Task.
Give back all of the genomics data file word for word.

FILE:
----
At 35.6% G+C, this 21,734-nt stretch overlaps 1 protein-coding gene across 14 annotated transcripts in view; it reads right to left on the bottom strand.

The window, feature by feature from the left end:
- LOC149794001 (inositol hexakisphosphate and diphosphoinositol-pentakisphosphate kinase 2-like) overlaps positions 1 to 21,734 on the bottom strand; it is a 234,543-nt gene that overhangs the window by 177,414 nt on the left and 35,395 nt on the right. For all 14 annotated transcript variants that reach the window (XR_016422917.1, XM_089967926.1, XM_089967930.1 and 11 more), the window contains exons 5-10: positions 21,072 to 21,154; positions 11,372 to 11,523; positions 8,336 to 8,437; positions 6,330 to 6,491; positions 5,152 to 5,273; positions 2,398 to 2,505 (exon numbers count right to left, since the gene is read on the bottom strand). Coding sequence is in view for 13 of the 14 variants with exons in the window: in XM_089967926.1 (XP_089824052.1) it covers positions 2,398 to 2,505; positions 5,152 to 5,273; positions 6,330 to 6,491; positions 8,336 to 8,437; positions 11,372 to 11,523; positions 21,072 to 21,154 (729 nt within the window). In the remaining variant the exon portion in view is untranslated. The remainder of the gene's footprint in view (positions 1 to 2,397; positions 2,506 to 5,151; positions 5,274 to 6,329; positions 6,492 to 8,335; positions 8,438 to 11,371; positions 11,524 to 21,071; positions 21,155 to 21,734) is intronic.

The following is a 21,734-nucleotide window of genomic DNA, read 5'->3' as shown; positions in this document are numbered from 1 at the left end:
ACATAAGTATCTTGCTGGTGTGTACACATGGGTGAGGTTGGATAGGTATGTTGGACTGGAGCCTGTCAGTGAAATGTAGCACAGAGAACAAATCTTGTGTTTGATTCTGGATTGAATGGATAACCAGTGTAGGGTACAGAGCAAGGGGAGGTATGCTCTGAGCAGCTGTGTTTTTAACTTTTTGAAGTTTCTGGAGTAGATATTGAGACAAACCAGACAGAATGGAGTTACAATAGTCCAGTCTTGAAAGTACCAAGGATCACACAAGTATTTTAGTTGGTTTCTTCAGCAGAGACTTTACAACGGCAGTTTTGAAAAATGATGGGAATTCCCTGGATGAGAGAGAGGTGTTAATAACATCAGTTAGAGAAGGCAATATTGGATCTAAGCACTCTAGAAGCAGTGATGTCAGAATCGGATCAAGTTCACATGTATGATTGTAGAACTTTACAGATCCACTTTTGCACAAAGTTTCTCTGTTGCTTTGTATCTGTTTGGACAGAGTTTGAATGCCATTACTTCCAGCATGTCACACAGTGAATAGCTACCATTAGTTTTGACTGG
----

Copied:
At 35.6% G+C, this 21,734-nt stretch overlaps 1 protein-coding gene across 14 annotated transcripts in view; it reads right to left on the bottom strand.

The window, feature by feature from the left end:
- LOC149794001 (inositol hexakisphosphate and diphosphoinositol-pentakisphosphate kinase 2-like) overlaps positions 1 to 21,734 on the bottom strand; it is a 234,543-nt gene that overhangs the window by 177,414 nt on the left and 35,395 nt on the right. For all 14 annotated transcript variants that reach the window (XR_016422917.1, XM_089967926.1, XM_089967930.1 and 11 more), the window contains exons 5-10: positions 21,072 to 21,154; positions 11,372 to 11,523; positions 8,336 to 8,437; positions 6,330 to 6,491; positions 5,152 to 5,273; positions 2,398 to 2,505 (exon numbers count right to left, since the gene is read on the bottom strand). Coding sequence is in view for 13 of the 14 variants with exons in the window: in XM_089967926.1 (XP_089824052.1) it covers positions 2,398 to 2,505; positions 5,152 to 5,273; positions 6,330 to 6,491; positions 8,336 to 8,437; positions 11,372 to 11,523; positions 21,072 to 21,154 (729 nt within the window). In the remaining variant the exon portion in view is untranslated. The remainder of the gene's footprint in view (positions 1 to 2,397; positions 2,506 to 5,151; positions 5,274 to 6,329; positions 6,492 to 8,335; positions 8,438 to 11,371; positions 11,524 to 21,071; positions 21,155 to 21,734) is intronic.

The following is a 21,734-nucleotide window of genomic DNA, read 5'->3' as shown; positions in this document are numbered from 1 at the left end:
ACATAAGTATCTTGCTGGTGTGTACACATGGGTGAGGTTGGATAGGTATGTTGGACTGGAGCCTGTCAGTGAAATGTAGCACAGAGAACAAATCTTGTGTTTGATTCTGGATTGAATGGATAACCAGTGTAGGGTACAGAGCAAGGGGAGGTATGCTCTGAGCAGCTGTGTTTTTAACTTTTTGAAGTTTCTGGAGTAGATATTGAGACAAACCAGACAGAATGGAGTTACAATAGTCCAGTCTTGAAAGTACCAAGGATCACACAAGTATTTTAGTTGGTTTCTTCAGCAGAGACTTTACAACGGCAGTTTTGAAAAATGATGGGAATTCCCTGGATGAGAGAGAGGTGTTAATAACATCAGTTAGAGAAGGCAATATTGGATCTAAGCACTCTAGAAGCAGTGATGTCAGAATCGGATCAAGTTCACATGTATGATTGTAGAACTTTACAGATCCACTTTTGCACAAAGTTTCTCTGTTGCTTTGTATCTGTTTGGACAGAGTTTGAATGCCATTACTTCCAGCATGTCACACAGTGAATAGCTACCATTAGTTTTGACTGG